DO go into your draft with a plan, and stick to it! Draft collapses happen when a plan is put in place, and sometime around Round 9, you decide to go a different direction, into uncharted territory. Why even make a plan in the first place? Sure every draft is different, and adjustments must be made accordingly, but I’ve seen complete 180 degree turns in the middle rounds, and it has destroyed a team’s chances of competing for a title. DO NOT let this happen to you.

DO NOT punt a category. In most leagues there are only 10 categories up for grabs – giving yourself a 1 in one of them before a pitch has been thrown is about as dumb as dumb gets. There are always deals to be made and waiver wire steals to be taken, so no matter what your team looks like halfway through or at the end of your draft, do not punt a category, unless you’re not interested in winning your league, that is.

In Keeper Leagues, DO understand the value of prospects, youth, and upside, but DO NOT try and draft a team that’s ready to win your league in 2011. It’s 2008, win now, and then again in ‘09, ‘10, and then in 2011. It’s preseason, no pitches have even been thrown yet – play to win; now. If you’re not trying to win, what are you playing for? Prospects are about as volatile as closers in the game of baseball, and right when you think you have it figured out, a Rule 5 Pick turns into Johan Santana. Like I said, understand these things, but build a team ready to compete now, as well as in the future; not just the latter.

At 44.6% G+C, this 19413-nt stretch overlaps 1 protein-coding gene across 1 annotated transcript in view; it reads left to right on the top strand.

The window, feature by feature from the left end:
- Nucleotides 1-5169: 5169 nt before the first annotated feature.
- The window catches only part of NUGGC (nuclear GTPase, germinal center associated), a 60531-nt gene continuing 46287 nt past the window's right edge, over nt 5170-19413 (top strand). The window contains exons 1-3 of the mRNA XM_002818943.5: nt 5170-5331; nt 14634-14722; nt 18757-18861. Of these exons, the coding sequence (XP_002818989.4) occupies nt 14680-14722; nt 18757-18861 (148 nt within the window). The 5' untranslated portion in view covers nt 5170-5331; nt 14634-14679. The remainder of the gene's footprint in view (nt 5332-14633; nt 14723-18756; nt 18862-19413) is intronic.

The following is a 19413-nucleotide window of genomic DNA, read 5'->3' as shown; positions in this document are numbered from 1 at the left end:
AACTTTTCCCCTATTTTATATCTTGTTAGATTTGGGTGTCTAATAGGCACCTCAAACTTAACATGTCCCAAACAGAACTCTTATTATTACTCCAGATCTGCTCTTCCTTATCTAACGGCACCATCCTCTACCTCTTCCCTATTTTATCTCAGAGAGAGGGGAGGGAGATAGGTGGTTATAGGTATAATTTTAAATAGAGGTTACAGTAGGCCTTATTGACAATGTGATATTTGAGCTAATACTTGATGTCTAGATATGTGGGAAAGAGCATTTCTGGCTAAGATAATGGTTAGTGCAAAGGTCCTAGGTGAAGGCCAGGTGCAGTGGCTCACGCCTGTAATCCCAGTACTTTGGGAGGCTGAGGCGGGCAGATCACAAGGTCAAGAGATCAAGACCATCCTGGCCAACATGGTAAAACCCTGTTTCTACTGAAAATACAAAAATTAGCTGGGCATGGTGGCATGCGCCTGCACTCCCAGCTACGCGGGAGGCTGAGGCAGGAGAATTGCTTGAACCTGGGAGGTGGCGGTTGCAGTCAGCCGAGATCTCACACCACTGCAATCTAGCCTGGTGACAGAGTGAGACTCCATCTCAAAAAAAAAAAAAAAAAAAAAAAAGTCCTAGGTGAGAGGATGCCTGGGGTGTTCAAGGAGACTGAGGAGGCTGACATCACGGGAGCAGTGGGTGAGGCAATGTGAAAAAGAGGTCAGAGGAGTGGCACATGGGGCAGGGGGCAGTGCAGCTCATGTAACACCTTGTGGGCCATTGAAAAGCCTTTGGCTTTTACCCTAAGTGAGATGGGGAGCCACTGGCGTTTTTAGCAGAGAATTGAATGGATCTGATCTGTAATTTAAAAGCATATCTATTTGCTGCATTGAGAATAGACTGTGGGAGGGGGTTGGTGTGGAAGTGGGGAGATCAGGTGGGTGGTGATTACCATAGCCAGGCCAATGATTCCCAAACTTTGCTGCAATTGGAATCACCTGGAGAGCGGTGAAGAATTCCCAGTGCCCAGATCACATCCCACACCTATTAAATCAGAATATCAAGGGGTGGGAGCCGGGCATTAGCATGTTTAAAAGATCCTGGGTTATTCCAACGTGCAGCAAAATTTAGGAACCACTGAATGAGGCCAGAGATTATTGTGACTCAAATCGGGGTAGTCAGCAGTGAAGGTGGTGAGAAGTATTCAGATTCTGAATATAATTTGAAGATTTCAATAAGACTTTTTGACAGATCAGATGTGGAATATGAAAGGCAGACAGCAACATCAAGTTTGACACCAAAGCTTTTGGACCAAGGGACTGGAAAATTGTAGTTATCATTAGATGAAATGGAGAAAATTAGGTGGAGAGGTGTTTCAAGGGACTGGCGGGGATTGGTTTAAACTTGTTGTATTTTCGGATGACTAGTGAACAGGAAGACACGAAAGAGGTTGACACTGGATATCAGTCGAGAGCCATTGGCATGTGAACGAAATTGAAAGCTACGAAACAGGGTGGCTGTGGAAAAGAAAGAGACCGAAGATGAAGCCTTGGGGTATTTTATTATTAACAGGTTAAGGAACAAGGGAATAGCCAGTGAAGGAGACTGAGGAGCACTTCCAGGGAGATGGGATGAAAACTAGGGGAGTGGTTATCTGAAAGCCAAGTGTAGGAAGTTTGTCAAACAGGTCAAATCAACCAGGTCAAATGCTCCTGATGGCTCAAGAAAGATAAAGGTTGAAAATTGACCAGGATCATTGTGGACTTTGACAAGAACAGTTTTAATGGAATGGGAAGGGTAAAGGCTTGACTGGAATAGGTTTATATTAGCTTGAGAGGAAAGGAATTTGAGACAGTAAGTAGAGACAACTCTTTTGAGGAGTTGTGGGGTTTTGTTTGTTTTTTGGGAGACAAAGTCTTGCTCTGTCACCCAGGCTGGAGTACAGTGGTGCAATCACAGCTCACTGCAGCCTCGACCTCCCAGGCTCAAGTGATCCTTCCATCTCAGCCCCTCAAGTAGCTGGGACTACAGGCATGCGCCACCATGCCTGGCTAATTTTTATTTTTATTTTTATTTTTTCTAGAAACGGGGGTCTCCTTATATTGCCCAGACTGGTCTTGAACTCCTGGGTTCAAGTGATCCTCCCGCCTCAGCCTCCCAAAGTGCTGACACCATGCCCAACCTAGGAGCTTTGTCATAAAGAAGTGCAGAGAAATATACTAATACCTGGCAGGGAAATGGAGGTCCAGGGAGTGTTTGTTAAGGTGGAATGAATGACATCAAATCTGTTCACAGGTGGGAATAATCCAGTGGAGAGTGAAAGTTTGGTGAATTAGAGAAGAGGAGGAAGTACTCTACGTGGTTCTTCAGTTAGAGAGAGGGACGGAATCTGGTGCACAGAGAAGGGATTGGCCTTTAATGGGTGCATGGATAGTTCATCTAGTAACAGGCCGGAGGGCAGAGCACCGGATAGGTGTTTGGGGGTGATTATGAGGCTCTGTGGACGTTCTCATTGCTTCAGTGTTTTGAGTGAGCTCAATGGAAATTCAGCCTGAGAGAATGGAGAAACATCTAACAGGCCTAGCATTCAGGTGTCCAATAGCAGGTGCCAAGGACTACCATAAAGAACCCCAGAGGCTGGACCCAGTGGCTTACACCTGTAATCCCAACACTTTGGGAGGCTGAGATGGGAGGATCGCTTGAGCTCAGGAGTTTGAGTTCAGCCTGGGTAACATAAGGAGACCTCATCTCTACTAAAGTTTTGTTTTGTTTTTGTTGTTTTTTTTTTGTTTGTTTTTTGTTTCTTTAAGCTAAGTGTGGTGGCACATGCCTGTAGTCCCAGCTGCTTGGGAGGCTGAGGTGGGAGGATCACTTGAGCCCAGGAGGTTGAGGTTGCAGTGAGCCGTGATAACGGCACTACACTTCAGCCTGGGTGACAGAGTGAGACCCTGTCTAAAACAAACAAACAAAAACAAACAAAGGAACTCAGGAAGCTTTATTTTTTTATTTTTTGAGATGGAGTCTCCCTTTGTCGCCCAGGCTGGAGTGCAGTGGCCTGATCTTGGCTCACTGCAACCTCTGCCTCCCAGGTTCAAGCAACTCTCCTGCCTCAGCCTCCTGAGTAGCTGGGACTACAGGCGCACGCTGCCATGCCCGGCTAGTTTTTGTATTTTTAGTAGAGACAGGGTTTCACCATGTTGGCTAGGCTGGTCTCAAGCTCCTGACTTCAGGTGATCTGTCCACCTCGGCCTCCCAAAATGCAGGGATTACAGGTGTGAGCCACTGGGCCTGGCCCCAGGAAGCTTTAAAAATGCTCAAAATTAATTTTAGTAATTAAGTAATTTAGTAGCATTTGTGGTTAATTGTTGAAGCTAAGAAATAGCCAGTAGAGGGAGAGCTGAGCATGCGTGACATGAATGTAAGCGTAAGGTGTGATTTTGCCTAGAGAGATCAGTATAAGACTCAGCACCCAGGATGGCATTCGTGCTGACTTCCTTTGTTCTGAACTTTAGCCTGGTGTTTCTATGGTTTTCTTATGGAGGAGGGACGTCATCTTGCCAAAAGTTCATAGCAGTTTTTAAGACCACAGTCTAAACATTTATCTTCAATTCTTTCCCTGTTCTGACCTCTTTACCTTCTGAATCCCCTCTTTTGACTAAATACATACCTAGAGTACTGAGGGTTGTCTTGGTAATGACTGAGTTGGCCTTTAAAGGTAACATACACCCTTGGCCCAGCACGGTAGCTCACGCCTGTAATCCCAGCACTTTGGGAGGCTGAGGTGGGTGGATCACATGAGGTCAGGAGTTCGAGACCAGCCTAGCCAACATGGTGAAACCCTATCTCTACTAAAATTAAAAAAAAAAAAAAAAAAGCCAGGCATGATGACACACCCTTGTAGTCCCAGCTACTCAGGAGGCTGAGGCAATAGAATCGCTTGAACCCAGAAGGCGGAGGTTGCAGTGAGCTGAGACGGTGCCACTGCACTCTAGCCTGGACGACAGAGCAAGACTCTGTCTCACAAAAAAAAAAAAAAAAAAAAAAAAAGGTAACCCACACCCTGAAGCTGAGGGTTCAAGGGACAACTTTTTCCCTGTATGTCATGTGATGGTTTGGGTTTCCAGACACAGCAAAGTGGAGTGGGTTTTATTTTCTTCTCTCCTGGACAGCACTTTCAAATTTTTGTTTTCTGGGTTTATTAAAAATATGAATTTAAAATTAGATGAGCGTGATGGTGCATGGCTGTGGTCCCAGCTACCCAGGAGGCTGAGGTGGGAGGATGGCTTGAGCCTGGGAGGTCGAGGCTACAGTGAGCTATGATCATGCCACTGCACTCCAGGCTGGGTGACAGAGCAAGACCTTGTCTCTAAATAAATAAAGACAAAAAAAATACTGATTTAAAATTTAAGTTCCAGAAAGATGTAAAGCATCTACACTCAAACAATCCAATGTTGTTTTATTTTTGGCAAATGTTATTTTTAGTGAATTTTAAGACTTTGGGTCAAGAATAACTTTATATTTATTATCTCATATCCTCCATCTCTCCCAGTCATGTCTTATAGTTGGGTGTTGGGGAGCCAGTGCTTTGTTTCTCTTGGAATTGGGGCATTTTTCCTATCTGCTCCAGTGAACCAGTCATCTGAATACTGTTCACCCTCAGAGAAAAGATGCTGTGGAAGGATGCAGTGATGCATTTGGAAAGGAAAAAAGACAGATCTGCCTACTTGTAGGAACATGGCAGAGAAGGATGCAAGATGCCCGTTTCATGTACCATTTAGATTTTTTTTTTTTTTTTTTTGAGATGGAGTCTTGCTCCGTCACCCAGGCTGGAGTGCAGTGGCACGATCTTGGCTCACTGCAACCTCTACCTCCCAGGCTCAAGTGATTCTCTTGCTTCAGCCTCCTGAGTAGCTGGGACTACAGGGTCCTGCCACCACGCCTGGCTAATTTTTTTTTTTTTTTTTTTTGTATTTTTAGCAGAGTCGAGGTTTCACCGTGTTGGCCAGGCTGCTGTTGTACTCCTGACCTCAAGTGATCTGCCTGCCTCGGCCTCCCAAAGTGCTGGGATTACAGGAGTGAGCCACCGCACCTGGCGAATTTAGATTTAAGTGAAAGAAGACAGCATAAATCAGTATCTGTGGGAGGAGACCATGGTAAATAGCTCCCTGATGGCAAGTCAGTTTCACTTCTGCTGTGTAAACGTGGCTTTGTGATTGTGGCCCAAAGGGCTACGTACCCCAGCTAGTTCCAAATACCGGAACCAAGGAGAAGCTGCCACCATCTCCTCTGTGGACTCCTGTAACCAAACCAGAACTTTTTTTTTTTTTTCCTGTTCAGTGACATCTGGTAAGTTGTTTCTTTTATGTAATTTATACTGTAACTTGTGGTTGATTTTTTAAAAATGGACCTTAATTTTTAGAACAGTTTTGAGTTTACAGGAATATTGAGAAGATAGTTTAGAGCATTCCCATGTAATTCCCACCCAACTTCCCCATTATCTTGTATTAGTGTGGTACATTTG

DO reach to get certain players that you feel you absolutely must have. Most people are going to tell you never to reach under any circumstances, but if you are unbelievably high on a certain player, and have done your homework on him with respect to his perceived value in your league, reaching for him a round early to ensure he ends up on your roster instead of someone else’s is fine by me, as long as it’s within reason. DO NOT make a habit of doing this; it should be done sparingly, as noted, when there is a certain player you feel you must have.